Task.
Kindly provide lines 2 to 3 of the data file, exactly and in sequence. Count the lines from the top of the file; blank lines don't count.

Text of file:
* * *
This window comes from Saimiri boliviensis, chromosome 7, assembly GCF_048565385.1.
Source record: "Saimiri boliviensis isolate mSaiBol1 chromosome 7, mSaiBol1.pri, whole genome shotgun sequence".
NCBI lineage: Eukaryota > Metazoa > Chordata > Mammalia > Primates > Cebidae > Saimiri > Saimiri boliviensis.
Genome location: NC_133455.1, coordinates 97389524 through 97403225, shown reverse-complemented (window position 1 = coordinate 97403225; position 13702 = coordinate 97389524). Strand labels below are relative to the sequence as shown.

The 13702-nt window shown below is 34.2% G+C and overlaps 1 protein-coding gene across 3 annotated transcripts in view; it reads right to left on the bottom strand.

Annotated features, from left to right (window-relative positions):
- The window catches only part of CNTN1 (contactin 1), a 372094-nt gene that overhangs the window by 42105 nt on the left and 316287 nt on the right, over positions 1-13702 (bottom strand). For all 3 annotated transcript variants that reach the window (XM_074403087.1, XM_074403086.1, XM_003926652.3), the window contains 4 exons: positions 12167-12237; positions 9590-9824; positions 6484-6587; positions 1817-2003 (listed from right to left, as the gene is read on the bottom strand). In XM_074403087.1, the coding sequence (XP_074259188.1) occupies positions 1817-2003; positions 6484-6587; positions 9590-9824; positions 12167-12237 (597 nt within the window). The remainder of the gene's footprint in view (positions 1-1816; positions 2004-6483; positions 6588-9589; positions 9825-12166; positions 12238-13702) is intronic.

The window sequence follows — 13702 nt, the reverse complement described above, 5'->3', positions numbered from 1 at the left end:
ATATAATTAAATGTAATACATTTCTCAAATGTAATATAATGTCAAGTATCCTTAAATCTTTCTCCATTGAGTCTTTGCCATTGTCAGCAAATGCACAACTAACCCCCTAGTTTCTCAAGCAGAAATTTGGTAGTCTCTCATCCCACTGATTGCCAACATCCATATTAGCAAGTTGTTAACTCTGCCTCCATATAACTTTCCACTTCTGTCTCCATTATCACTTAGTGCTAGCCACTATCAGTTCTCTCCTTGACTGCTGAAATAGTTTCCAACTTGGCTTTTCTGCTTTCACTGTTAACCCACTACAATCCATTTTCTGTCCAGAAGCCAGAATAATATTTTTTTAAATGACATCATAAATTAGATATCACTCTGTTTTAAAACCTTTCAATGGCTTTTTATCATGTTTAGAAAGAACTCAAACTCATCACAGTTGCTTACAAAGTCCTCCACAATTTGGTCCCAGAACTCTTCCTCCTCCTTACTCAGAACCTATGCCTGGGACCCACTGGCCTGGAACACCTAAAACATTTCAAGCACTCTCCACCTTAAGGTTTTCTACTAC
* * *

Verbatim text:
Source record: "Saimiri boliviensis isolate mSaiBol1 chromosome 7, mSaiBol1.pri, whole genome shotgun sequence".
NCBI lineage: Eukaryota > Metazoa > Chordata > Mammalia > Primates > Cebidae > Saimiri > Saimiri boliviensis.